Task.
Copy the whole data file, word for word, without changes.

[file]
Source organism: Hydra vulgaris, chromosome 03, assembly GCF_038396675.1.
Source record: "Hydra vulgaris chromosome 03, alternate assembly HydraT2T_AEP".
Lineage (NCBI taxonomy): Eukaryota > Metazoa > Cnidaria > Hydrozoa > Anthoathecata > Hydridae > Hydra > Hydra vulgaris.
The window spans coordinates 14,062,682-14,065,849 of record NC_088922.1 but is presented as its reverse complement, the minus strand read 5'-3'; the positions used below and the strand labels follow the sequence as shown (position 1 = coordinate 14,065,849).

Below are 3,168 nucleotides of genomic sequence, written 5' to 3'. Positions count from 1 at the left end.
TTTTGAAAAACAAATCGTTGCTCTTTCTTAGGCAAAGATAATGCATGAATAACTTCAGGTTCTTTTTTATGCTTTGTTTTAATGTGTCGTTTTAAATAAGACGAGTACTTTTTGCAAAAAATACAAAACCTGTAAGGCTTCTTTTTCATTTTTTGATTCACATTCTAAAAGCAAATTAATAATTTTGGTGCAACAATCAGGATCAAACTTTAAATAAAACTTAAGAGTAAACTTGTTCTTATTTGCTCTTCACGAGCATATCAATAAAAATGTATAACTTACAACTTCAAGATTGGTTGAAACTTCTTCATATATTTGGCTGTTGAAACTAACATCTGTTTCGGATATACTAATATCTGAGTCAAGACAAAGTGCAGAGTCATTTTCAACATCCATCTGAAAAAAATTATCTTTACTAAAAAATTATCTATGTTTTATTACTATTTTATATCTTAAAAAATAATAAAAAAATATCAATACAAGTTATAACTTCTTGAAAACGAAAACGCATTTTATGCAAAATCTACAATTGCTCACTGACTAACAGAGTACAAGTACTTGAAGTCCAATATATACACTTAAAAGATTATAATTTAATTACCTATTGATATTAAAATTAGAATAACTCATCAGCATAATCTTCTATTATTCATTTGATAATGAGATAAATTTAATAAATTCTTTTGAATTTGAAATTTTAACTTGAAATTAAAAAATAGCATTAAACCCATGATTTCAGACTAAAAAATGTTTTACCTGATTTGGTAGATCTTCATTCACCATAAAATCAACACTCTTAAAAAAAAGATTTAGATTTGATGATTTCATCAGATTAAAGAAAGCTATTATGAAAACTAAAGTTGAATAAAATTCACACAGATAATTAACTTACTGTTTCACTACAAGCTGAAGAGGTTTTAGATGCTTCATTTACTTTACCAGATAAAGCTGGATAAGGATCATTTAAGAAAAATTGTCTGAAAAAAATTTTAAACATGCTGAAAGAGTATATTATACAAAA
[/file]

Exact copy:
Source organism: Hydra vulgaris, chromosome 03, assembly GCF_038396675.1.
Source record: "Hydra vulgaris chromosome 03, alternate assembly HydraT2T_AEP".
Lineage (NCBI taxonomy): Eukaryota > Metazoa > Cnidaria > Hydrozoa > Anthoathecata > Hydridae > Hydra > Hydra vulgaris.
The window spans coordinates 14,062,682-14,065,849 of record NC_088922.1 but is presented as its reverse complement, the minus strand read 5'-3'; the positions used below and the strand labels follow the sequence as shown (position 1 = coordinate 14,065,849).

Below are 3,168 nucleotides of genomic sequence, written 5' to 3'. Positions count from 1 at the left end.
TTTTGAAAAACAAATCGTTGCTCTTTCTTAGGCAAAGATAATGCATGAATAACTTCAGGTTCTTTTTTATGCTTTGTTTTAATGTGTCGTTTTAAATAAGACGAGTACTTTTTGCAAAAAATACAAAACCTGTAAGGCTTCTTTTTCATTTTTTGATTCACATTCTAAAAGCAAATTAATAATTTTGGTGCAACAATCAGGATCAAACTTTAAATAAAACTTAAGAGTAAACTTGTTCTTATTTGCTCTTCACGAGCATATCAATAAAAATGTATAACTTACAACTTCAAGATTGGTTGAAACTTCTTCATATATTTGGCTGTTGAAACTAACATCTGTTTCGGATATACTAATATCTGAGTCAAGACAAAGTGCAGAGTCATTTTCAACATCCATCTGAAAAAAATTATCTTTACTAAAAAATTATCTATGTTTTATTACTATTTTATATCTTAAAAAATAATAAAAAAATATCAATACAAGTTATAACTTCTTGAAAACGAAAACGCATTTTATGCAAAATCTACAATTGCTCACTGACTAACAGAGTACAAGTACTTGAAGTCCAATATATACACTTAAAAGATTATAATTTAATTACCTATTGATATTAAAATTAGAATAACTCATCAGCATAATCTTCTATTATTCATTTGATAATGAGATAAATTTAATAAATTCTTTTGAATTTGAAATTTTAACTTGAAATTAAAAAATAGCATTAAACCCATGATTTCAGACTAAAAAATGTTTTACCTGATTTGGTAGATCTTCATTCACCATAAAATCAACACTCTTAAAAAAAAGATTTAGATTTGATGATTTCATCAGATTAAAGAAAGCTATTATGAAAACTAAAGTTGAATAAAATTCACACAGATAATTAACTTACTGTTTCACTACAAGCTGAAGAGGTTTTAGATGCTTCATTTACTTTACCAGATAAAGCTGGATAAGGATCATTTAAGAAAAATTGTCTGAAAAAAATTTTAAACATGCTGAAAGAGTATATTATACAAAA